There is ample storage under the rear seat – it
easily held my XXL ¾ helmet AND my small messenger bag. The glove-box up
front is deep and easy to access. Protection from the elements is good
with nice coverage from the body and windscreen. I got just a little
buffeting at high speeds, but it wasn’t bad. The seating is very
comfortable and the passenger accommodations are very nice.
OK, how about the cool features, you know, the
There’s a cord under the seat that is about eight
feet long and plugs into any standard 110V power outlet. The dash is
thorough with information and easy to read. On the right is a “gauge” that
shows the relative power remaining. The speedometer is in the center, and
on the left is a multi-display with time, miles remaining, odometer, and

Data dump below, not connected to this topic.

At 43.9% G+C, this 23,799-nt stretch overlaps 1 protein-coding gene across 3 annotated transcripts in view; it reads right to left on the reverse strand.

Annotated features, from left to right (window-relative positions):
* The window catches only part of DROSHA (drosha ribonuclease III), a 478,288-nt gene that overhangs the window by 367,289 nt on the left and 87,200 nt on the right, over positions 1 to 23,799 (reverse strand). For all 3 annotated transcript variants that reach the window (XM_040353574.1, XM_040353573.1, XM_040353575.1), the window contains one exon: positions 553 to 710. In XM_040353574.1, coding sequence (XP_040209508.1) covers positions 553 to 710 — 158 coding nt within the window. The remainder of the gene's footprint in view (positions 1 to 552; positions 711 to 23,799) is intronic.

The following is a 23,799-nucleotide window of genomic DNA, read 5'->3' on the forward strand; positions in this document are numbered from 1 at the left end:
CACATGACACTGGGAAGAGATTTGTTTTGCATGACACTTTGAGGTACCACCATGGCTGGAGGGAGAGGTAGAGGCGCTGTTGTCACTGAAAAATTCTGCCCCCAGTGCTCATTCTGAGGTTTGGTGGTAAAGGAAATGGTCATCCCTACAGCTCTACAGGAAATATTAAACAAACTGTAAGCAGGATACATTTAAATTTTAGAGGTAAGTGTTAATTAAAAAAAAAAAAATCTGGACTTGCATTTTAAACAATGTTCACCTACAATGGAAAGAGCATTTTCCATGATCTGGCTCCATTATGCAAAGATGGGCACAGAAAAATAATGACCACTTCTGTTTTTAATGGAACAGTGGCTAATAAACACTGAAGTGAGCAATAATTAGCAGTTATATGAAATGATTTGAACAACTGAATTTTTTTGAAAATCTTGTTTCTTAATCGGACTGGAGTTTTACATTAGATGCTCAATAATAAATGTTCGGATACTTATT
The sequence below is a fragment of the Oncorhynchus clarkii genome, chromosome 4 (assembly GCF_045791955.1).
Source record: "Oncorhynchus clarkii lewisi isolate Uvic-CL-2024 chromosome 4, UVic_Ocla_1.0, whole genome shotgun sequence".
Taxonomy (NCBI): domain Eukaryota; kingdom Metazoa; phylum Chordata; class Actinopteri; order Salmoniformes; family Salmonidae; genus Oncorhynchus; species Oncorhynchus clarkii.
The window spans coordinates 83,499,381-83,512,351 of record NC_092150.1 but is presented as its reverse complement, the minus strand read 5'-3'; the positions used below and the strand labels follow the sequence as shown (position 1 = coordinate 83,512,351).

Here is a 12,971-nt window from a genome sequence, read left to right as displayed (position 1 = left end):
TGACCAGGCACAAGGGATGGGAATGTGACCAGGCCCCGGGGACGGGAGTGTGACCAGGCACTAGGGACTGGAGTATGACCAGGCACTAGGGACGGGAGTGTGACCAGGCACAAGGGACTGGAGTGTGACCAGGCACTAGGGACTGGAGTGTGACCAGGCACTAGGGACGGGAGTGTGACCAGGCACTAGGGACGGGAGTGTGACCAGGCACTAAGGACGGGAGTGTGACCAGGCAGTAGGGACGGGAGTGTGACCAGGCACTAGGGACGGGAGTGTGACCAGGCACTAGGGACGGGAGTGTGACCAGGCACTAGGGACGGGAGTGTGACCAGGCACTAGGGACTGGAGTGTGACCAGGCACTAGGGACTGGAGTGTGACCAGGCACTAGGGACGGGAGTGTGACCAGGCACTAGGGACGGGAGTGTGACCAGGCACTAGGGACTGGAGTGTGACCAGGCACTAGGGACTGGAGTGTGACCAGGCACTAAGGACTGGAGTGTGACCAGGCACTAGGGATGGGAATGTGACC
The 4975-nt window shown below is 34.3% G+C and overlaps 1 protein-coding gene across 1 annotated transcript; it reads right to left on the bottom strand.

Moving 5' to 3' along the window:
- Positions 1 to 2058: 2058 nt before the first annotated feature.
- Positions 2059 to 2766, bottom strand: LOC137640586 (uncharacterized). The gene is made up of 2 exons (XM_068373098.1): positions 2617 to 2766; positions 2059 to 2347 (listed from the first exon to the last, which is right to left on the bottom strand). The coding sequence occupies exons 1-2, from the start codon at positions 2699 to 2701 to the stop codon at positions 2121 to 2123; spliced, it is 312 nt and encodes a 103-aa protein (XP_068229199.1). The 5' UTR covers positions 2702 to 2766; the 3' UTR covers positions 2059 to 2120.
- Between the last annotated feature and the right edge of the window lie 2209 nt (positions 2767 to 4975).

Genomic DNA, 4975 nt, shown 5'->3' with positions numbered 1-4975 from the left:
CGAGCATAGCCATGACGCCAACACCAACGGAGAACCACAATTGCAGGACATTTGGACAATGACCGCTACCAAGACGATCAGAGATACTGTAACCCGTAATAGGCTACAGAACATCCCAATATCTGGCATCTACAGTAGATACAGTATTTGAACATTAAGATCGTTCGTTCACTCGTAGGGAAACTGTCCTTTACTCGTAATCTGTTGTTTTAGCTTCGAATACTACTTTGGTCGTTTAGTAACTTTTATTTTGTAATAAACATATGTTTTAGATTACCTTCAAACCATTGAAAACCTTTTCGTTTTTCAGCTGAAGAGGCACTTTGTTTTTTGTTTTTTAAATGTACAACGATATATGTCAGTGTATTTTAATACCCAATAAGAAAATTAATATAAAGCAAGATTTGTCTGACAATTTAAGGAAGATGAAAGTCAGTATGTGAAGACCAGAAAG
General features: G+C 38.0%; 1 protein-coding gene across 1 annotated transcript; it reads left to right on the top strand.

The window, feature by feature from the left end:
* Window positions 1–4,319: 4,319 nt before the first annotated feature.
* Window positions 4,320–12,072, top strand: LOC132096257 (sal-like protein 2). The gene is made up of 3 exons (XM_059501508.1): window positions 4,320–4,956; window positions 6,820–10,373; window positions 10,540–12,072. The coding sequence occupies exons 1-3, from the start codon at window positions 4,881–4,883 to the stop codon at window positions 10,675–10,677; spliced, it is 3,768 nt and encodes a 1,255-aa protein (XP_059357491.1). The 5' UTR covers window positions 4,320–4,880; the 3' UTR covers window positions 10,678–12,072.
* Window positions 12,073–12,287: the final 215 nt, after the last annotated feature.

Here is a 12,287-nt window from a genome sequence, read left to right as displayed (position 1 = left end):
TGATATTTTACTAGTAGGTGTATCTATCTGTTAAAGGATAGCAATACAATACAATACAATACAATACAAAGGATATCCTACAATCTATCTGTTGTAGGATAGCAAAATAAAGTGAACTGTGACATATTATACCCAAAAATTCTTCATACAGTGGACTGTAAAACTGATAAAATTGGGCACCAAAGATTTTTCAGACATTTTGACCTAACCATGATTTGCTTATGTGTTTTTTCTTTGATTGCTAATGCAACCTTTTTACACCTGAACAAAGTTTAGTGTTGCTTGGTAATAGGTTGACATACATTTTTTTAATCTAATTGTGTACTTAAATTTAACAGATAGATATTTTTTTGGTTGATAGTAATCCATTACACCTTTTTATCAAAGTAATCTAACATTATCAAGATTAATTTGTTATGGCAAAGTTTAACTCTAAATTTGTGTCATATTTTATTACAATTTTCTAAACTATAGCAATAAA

running indicators. Yeah, running indicators, you’ll need those because
the Vectrix is completely silent at a stop. The Vectrix also feature
regenerative braking that is engaged by turning the throttle clockwise AND
a low-speed reverse, also from the throttle.
Let’s fire it up and go for a ride. Insert the key
and turn it to the “on” position. Kick stand up, you’ll see the display go
through a start-up – the speedometer sweeps and returns – and “ready” is
indicated on the left display. Now squeeze the left brake, then the right
brake, and now “go” is shown right next to ready. That’s it, You’re all
set to ride.
The total lack of sound freaked me out at first.
There’s just nothing there to let you know that the scooter is “running” –
no sound, no vibration, nothing. Gently twist the throttle anti-clockwise
and you’ll be off like a rocket. When you approach a stop, turn the
throttle back to center and then turn it clockwise, the regenerative
breaking will kick in. With a little practice, one need hardly use the
disc brakes except in hard or quick stops. From a stop, turn the throttle
clockwise and the low-speed reverse engages.
The ride is smooth, QUICK and comfortable. The